Amsterdam Schiphol decided to limit slots next summer. Here is a link to the airport’s Capacity Declaration for Summer 2024. And here is the airport’s explanation to the cargo community. Reaction from the US airlines was negative.
The US DoT also retaliated by considering limits to the schedules of KLM and Martinair. JetBlue just started service to Amsterdam and seemed to have lost all 2024 access. Delta decided to bring in their lawyers.
Under pressure from the DOT and European Commission, the Dutch caretaker government backtracked and allows some 452.500 movements this year, up from 441.800 in 2023.
Still, a new government could continue plans to reduce capacity in November. How will this play out? It is still unclear, but it helps to understand the impact size using the I-92 data. This data is unique in that it is a census of every flight departing the US. The passenger count is a census, not an estimate. It is reported more quickly than any other source.
Using this (just updated for the full year 2023) data source, we can track traffic flows from the US to Amsterdam monthly, starting January 2022. We have two charts – the first is for traffic from US hub airports. The second is for non-hub US airports.
On the charts, note a horizontal red line 215, which guides where a single-aisle MoM aircraft might operate. The reason for adding the line is to highlight an important metric. Even as the ESG comes under scrutiny, there is still a consideration for an industry trying to go green. After all, Schiphol states slot scarcity is related to “...balances the requirements of aviation growth at Amsterdam Airport Schiphol, noise reduction and local environmental quality.”
Looking at US traffic from hub airports, the seasonality is clear with AMS as the destination. The summer months warrant large aircraft. Note also that 2023 monthly numbers are somewhat higher than 20222, guiding to growing volumes.
What should we expect from losing AMS slots? Even larger aircraft. Delta’s A350-900s might not be large enough for its flights, and the same applies to its A330-900s. Delta may be working on a solution, though. KLM’s largest aircraft is the 777-300ER, which has a DVT-inducing 408 seats. KLM will probably have to put this fleet into the US in the summer to optimize its operations.
What about US non-hubs? The following chart shows that typically, a single-aisle MoM works more often than not. There is seasonality that demands larger aircraft at peak times.
Although US hubs account for ~98% of the traffic to Amsterdam, there are opportunities in niche markets. The table below provides another view of the size of this market.
The non-hubs are small, but an airline can unzip opportunities with the right single-aisle MoM.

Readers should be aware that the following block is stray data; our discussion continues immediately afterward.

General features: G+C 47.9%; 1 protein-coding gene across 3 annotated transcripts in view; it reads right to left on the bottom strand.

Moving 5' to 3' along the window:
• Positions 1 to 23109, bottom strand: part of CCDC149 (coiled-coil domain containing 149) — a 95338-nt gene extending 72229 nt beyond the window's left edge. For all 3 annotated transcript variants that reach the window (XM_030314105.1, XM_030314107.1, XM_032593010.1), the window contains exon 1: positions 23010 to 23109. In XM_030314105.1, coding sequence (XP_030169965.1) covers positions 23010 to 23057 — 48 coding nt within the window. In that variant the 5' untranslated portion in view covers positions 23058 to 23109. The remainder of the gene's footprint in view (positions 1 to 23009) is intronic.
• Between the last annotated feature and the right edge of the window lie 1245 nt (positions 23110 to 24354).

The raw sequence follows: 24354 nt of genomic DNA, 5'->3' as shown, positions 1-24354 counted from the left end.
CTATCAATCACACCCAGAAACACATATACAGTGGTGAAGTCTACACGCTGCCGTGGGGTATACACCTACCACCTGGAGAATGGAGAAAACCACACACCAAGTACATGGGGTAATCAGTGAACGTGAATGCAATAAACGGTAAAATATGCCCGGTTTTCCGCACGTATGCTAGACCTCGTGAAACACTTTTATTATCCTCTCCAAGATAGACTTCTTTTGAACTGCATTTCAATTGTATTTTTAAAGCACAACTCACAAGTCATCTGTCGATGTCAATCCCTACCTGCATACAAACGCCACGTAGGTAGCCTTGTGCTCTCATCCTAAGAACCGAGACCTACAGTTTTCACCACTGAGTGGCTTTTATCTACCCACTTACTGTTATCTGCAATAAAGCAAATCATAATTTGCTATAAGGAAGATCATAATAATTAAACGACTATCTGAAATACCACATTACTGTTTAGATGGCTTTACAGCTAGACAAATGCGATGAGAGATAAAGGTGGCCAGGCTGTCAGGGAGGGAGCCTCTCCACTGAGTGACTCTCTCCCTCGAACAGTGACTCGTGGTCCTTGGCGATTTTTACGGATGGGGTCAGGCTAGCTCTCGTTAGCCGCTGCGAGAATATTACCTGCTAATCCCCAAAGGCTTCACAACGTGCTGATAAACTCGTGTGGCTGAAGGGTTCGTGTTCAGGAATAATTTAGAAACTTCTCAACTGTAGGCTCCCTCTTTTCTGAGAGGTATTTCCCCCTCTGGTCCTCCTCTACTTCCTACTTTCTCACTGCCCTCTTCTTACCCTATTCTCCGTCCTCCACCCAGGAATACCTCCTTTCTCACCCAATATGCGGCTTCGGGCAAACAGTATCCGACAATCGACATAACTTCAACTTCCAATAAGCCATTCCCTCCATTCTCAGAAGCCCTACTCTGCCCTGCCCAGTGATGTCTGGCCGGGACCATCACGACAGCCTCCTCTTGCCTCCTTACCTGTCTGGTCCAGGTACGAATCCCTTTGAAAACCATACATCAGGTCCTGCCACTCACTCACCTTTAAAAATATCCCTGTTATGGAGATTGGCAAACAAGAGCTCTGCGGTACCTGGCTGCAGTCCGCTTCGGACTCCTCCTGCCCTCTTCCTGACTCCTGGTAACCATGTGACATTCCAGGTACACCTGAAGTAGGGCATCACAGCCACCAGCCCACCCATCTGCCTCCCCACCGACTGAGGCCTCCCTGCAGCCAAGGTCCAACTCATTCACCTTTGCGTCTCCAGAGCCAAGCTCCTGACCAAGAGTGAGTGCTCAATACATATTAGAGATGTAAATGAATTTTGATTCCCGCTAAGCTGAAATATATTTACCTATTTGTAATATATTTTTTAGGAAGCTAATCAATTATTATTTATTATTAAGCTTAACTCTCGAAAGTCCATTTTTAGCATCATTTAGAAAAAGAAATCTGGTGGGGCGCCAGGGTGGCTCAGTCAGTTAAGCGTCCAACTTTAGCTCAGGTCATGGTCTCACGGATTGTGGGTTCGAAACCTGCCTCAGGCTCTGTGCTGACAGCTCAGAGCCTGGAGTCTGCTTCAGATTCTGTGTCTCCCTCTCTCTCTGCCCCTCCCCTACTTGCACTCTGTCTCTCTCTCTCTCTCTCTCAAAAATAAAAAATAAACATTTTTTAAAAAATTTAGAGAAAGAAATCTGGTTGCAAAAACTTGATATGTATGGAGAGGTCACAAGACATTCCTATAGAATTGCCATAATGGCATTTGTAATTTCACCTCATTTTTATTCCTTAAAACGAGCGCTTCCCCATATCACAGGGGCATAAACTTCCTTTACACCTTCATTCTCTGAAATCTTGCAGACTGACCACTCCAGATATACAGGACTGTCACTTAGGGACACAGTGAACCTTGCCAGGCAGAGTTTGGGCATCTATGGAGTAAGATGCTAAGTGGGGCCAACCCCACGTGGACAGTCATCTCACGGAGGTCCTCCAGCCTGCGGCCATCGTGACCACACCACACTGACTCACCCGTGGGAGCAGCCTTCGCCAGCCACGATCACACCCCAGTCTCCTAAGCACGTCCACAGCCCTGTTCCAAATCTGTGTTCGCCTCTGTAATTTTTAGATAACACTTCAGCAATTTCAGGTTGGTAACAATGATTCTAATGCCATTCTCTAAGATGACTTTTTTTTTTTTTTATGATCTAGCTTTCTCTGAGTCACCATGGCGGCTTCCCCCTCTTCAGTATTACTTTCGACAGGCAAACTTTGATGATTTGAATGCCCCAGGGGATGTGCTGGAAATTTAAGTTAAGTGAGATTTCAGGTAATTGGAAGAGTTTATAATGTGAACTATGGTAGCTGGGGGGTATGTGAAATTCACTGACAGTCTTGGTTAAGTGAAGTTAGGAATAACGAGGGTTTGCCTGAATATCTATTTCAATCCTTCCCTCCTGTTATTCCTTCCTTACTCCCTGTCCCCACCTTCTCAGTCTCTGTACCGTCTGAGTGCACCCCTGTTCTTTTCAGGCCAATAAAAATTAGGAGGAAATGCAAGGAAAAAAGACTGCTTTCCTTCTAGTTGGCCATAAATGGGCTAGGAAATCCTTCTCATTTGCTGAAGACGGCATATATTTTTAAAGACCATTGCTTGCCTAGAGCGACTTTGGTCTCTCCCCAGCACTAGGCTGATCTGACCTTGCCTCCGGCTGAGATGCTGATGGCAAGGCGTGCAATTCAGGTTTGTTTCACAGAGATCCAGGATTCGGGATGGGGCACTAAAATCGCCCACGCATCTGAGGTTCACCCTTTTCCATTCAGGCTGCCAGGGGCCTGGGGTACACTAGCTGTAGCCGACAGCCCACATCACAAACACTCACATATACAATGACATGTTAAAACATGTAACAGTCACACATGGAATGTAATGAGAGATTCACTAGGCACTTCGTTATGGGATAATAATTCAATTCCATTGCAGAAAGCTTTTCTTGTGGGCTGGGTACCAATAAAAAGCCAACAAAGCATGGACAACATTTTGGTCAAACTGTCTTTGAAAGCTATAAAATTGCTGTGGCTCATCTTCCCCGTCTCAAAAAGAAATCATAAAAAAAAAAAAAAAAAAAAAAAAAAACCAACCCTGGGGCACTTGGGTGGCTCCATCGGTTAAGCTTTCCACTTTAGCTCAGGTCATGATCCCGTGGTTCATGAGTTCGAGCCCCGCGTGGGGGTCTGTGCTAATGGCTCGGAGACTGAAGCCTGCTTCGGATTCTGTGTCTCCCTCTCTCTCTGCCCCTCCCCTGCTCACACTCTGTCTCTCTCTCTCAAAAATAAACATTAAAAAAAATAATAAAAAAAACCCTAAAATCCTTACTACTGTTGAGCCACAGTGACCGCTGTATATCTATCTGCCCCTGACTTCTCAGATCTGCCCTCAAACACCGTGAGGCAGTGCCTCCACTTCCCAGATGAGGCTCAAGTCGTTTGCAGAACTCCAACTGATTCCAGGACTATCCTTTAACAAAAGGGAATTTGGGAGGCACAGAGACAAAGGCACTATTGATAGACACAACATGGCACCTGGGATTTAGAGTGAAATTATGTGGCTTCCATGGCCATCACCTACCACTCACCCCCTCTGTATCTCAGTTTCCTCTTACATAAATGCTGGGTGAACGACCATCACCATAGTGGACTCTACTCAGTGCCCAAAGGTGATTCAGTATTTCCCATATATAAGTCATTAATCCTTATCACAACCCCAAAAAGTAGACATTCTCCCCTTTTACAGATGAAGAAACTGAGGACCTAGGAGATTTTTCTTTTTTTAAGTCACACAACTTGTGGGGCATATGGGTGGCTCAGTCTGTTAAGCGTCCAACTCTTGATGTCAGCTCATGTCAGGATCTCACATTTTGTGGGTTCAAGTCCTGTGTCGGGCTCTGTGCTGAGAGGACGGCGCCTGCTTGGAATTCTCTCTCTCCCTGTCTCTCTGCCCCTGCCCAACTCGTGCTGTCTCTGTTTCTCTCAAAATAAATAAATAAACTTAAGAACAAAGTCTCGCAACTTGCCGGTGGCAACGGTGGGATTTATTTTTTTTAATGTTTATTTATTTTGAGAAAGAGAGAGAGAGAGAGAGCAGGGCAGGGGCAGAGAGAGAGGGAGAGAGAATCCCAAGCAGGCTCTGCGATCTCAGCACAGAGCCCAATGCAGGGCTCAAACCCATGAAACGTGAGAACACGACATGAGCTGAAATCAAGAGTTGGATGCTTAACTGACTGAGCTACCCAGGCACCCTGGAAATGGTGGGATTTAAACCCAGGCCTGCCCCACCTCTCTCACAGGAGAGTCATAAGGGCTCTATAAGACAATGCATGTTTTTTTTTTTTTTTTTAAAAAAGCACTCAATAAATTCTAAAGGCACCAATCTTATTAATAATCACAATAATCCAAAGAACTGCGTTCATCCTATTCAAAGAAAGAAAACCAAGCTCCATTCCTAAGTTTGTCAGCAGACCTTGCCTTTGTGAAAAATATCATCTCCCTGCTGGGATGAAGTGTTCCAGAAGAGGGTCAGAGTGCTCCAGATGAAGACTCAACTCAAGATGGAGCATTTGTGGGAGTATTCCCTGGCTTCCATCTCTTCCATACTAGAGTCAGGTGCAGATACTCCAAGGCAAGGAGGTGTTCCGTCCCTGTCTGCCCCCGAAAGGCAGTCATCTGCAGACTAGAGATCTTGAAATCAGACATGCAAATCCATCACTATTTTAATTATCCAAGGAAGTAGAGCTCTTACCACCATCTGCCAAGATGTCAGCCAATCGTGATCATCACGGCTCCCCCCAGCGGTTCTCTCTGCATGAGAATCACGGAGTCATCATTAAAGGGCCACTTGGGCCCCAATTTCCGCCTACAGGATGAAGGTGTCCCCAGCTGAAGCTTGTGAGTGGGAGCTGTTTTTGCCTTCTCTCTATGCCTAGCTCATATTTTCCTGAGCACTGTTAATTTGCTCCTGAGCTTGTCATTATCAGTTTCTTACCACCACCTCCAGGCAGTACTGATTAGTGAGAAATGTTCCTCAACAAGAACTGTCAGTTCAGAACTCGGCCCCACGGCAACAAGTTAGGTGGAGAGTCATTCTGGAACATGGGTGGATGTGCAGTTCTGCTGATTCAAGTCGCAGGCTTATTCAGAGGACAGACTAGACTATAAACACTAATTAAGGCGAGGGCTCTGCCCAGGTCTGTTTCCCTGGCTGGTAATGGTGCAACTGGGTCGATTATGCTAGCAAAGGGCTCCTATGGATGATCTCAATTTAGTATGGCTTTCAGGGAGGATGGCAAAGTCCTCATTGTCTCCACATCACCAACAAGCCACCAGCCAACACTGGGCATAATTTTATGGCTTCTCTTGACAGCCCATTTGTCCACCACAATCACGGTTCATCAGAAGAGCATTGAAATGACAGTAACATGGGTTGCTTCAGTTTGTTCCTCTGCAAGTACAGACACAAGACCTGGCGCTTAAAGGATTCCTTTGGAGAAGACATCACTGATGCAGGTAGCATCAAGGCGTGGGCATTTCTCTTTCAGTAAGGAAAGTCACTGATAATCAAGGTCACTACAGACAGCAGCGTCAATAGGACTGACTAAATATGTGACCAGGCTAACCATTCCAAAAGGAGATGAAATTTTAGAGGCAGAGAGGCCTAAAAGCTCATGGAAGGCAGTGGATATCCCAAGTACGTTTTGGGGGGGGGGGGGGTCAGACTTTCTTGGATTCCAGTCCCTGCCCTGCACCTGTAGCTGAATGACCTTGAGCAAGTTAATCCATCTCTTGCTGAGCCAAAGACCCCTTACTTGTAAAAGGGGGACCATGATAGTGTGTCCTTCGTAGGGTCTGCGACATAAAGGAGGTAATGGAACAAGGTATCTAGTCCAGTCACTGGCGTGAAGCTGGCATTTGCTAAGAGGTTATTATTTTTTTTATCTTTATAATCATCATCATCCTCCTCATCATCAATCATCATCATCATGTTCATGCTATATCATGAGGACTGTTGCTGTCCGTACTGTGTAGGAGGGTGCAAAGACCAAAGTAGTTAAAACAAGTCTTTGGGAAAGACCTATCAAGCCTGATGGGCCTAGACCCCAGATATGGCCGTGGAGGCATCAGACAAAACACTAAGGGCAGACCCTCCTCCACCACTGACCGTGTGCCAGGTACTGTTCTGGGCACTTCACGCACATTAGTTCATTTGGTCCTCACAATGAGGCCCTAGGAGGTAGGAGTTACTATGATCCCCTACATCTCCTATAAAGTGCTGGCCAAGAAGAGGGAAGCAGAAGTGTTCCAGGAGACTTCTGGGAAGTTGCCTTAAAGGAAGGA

Besides the obvious Dutch-based operators like Transavia (its first A321neo just delivered), there are the MAX 9s at Icelandair and the A321neos at PLAY.
Let’s get back to the ESG part of this post. Schiphol wants cleaner and quieter operations. The engines on the newest aircraft are exceptionally quiet. These new engines also offer state-of-the-art fuel burn.
The MAX 9 and A321neo are among the greenest single-aisle aircraft and could serve many US flights to Amsterdam. JetBlue flies the A321neo to Amsterdam – you would have thought Schipol would jump at the chance to allow this green operation to continue!
On the twin-aisle side, the 787-10 is on top and is used by both KLM and United. The A330-900 and A350 rate are among the greenest models. The 777 models used by American, United, and KLM are the least “green.”
How will the standoff between Schiphol and the US Dot play out? It’s not clear just yet.
We can say that the airlines need to upsize their aircraft serving the market. KLM and United have the right 787-10, and Delta’s A350 and A330-900 are also the right tools for the job. United and KLM can upsize further to 777-300ER, a less green option. If demand grows beyond this capacity, expect fares to rise appreciably. With 98% of the market, should we expect any big moves? Probably no more than equipment optimization to ensure the highest revenues at the lowest cost. The ESG pushback underscores that industry “green” is not the same “green” that the environmentalists want.
Finally, the non-hubs could exploit any US hub capacity constraints. If Schipol allows it, these operations will use the cleanest and quietest aircraft. Schiphol should encourage and favor these operations. But Dutch politics seem to be rather different.
Co-Founder AirInsight. My previous life includes stints at Shell South Africa, CIC Research, and PA Consulting. Got bitten by the aviation bug and ended up an Avgeek. Then the data bug got me, making me a curious Avgeek seeking data-driven logic. Also, I appreciate conversations with smart people from whom I learn so much. Summary: I am very fortunate to work with and converse with great people.